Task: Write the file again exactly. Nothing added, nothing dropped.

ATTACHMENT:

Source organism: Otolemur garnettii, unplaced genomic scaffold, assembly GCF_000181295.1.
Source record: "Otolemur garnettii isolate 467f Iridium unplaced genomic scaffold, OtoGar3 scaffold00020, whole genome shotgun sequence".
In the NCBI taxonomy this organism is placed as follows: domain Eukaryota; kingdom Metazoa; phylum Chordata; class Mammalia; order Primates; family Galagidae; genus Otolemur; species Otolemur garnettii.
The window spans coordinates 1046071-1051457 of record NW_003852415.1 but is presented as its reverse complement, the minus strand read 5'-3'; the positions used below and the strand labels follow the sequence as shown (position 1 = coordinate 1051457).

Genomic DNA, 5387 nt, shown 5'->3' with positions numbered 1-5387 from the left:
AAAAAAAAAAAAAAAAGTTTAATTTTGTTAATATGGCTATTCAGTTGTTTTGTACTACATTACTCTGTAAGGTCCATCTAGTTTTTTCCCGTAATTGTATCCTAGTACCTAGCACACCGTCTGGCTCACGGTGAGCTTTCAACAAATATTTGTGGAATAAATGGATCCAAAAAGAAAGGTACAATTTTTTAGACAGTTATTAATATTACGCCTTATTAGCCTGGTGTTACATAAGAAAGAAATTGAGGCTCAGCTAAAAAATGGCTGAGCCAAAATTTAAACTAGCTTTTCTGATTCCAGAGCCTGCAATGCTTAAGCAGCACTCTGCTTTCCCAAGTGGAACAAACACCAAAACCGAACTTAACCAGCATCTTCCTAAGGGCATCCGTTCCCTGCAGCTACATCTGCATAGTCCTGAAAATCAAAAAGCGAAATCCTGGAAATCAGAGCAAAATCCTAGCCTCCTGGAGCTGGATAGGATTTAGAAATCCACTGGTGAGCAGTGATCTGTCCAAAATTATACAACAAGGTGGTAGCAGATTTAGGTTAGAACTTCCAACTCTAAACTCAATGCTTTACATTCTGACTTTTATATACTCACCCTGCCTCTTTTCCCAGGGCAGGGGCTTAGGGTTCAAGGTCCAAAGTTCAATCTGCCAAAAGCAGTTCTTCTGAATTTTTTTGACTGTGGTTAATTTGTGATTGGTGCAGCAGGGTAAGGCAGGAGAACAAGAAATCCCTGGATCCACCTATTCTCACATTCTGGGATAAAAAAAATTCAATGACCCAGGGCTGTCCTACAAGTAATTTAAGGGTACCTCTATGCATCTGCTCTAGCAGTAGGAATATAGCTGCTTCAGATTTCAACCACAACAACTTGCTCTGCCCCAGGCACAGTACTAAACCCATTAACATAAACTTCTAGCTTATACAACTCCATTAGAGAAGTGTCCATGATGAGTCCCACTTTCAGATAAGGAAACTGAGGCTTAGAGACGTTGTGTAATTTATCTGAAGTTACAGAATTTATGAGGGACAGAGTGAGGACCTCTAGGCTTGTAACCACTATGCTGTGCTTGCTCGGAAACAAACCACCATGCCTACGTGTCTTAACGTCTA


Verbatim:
Source organism: Otolemur garnettii, unplaced genomic scaffold, assembly GCF_000181295.1.
Source record: "Otolemur garnettii isolate 467f Iridium unplaced genomic scaffold, OtoGar3 scaffold00020, whole genome shotgun sequence".
In the NCBI taxonomy this organism is placed as follows: domain Eukaryota; kingdom Metazoa; phylum Chordata; class Mammalia; order Primates; family Galagidae; genus Otolemur; species Otolemur garnettii.
The window spans coordinates 1046071-1051457 of record NW_003852415.1 but is presented as its reverse complement, the minus strand read 5'-3'; the positions used below and the strand labels follow the sequence as shown (position 1 = coordinate 1051457).

Genomic DNA, 5387 nt, shown 5'->3' with positions numbered 1-5387 from the left:
AAAAAAAAAAAAAAAAGTTTAATTTTGTTAATATGGCTATTCAGTTGTTTTGTACTACATTACTCTGTAAGGTCCATCTAGTTTTTTCCCGTAATTGTATCCTAGTACCTAGCACACCGTCTGGCTCACGGTGAGCTTTCAACAAATATTTGTGGAATAAATGGATCCAAAAAGAAAGGTACAATTTTTTAGACAGTTATTAATATTACGCCTTATTAGCCTGGTGTTACATAAGAAAGAAATTGAGGCTCAGCTAAAAAATGGCTGAGCCAAAATTTAAACTAGCTTTTCTGATTCCAGAGCCTGCAATGCTTAAGCAGCACTCTGCTTTCCCAAGTGGAACAAACACCAAAACCGAACTTAACCAGCATCTTCCTAAGGGCATCCGTTCCCTGCAGCTACATCTGCATAGTCCTGAAAATCAAAAAGCGAAATCCTGGAAATCAGAGCAAAATCCTAGCCTCCTGGAGCTGGATAGGATTTAGAAATCCACTGGTGAGCAGTGATCTGTCCAAAATTATACAACAAGGTGGTAGCAGATTTAGGTTAGAACTTCCAACTCTAAACTCAATGCTTTACATTCTGACTTTTATATACTCACCCTGCCTCTTTTCCCAGGGCAGGGGCTTAGGGTTCAAGGTCCAAAGTTCAATCTGCCAAAAGCAGTTCTTCTGAATTTTTTTGACTGTGGTTAATTTGTGATTGGTGCAGCAGGGTAAGGCAGGAGAACAAGAAATCCCTGGATCCACCTATTCTCACATTCTGGGATAAAAAAAATTCAATGACCCAGGGCTGTCCTACAAGTAATTTAAGGGTACCTCTATGCATCTGCTCTAGCAGTAGGAATATAGCTGCTTCAGATTTCAACCACAACAACTTGCTCTGCCCCAGGCACAGTACTAAACCCATTAACATAAACTTCTAGCTTATACAACTCCATTAGAGAAGTGTCCATGATGAGTCCCACTTTCAGATAAGGAAACTGAGGCTTAGAGACGTTGTGTAATTTATCTGAAGTTACAGAATTTATGAGGGACAGAGTGAGGACCTCTAGGCTTGTAACCACTATGCTGTGCTTGCTCGGAAACAAACCACCATGCCTACGTGTCTTAACGTCTA